Chinchona Blanco

My version of a misspelled and poorly named cocktail is actually delicate and delicious!

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So “cinchona” is a type of bark that was used to extract quinine for malaria medicine and tonic water. However, the misspelled “chinchona” is a cocktail supposedly developed at the Flatiron Lounge in Manhattan that has nothing to do with cinchona bark, quinine or tonic water. WTF?!?! Perhaps it’s the internet’s fault for the misspelling, but what do tequila and the French apertif wine Lillet have to do with a Peruvian bark? Nothing. However, it is a nice tasty pairing of tequila and Lillet, but my version switches out the original Lillet Rouge for Lillet Blanc to make it more delicate, and adds some fresh squeezed orange juice to add a subtle fruity flavor. I have to admit that I have no idea how I ran across this recipe, as it’s kind of obscure – probably from one of my mixology apps – but I also must confess that I didn’t have Lillet Rouge at the time so I created my “blanco” version without ever tasting the original. Since then I made the original, but I’ve only made it with silver tequila rather than añejo, so it might taste a bit more mellow and flavorful with the smoother aged tequila, or you might even try it with mezcal for a smoky palate.  Whatever – try a few variations – it’s definitely worth a taste, and I like my “blanco” version better than the original, but if you do my version make sure to get a really sweet and juicy orange for the juice. Otherwise it might be a bit bitter, and if you use regular orange juice in a bottle it’ll taste like crap. Okay, maybe that’s not the best endorsement, but this is a tricky yet wonderful drink if you do it right, and if you fuck it up…. Well, it has tequila!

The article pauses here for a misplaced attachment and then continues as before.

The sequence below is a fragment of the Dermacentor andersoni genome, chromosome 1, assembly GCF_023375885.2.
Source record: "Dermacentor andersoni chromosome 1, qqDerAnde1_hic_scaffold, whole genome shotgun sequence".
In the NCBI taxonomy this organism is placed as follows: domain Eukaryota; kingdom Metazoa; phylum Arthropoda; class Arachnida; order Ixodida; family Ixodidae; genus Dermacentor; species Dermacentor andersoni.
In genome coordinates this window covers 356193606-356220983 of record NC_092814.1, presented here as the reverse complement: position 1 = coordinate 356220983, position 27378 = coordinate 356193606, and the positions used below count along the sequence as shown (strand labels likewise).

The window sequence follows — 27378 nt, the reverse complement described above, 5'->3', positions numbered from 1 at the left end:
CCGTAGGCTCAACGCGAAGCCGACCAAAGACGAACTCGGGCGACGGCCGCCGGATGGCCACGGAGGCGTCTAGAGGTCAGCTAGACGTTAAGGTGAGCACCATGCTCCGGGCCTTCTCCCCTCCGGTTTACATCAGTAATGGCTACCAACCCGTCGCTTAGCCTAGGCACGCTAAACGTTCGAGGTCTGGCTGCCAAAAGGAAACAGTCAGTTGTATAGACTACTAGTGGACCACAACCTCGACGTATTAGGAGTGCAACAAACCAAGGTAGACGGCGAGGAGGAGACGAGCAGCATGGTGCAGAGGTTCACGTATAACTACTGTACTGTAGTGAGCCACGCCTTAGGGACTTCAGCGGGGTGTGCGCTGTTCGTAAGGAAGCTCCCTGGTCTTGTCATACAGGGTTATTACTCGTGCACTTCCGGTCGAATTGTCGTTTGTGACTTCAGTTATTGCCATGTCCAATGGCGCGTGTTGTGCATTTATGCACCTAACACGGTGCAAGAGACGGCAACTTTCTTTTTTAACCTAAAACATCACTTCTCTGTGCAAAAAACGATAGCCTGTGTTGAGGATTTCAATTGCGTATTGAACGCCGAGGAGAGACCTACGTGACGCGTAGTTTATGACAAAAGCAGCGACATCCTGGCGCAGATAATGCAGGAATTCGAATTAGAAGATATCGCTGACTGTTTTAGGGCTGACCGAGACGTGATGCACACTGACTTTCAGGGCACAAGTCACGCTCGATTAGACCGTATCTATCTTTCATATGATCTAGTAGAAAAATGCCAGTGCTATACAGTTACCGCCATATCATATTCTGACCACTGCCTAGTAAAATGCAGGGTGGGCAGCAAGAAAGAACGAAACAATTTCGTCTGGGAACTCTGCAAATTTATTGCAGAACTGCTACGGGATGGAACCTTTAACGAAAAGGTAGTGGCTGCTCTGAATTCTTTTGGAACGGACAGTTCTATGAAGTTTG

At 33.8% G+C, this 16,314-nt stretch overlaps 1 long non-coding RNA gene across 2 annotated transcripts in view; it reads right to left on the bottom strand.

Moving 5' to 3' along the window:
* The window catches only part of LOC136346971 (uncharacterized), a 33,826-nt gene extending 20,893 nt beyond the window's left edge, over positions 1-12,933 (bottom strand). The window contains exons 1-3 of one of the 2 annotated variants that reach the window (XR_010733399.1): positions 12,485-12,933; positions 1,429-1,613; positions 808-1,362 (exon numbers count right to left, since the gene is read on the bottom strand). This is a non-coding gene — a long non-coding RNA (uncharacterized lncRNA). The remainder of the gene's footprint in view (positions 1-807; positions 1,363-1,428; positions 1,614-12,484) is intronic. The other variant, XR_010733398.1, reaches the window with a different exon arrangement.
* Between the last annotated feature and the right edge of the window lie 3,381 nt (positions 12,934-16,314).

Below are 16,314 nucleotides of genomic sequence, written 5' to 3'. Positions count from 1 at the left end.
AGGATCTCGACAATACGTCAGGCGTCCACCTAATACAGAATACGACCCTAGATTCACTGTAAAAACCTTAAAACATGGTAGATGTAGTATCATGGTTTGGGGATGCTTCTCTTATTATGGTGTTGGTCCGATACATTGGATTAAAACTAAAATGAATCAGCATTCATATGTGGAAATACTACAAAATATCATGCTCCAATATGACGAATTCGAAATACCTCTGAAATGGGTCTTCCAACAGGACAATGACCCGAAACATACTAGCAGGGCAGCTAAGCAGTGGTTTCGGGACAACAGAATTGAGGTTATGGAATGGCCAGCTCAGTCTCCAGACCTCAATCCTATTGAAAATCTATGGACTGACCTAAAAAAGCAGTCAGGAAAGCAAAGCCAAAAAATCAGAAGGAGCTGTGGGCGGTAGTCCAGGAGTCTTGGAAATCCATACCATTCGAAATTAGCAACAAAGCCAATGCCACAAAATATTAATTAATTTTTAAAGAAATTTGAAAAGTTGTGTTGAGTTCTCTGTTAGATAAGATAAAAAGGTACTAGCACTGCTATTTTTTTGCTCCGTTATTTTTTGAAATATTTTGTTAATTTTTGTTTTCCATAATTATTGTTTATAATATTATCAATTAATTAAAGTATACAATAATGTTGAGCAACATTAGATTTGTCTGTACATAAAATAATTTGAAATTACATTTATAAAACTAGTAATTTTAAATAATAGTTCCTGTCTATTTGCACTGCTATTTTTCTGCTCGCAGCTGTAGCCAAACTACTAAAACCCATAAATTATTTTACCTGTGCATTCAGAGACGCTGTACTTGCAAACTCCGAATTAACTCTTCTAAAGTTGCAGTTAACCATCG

• 1 ½ oz. tequila blanco

  • 1 oz. Lillet Blanc

  • 1 oz. fresh squeezed orange

  • ½ oz. Cointreau

  • 2 dashes orange bitters

  • garnish with orange twist

Stir with ice, strain and serve in chilled aperitif glass.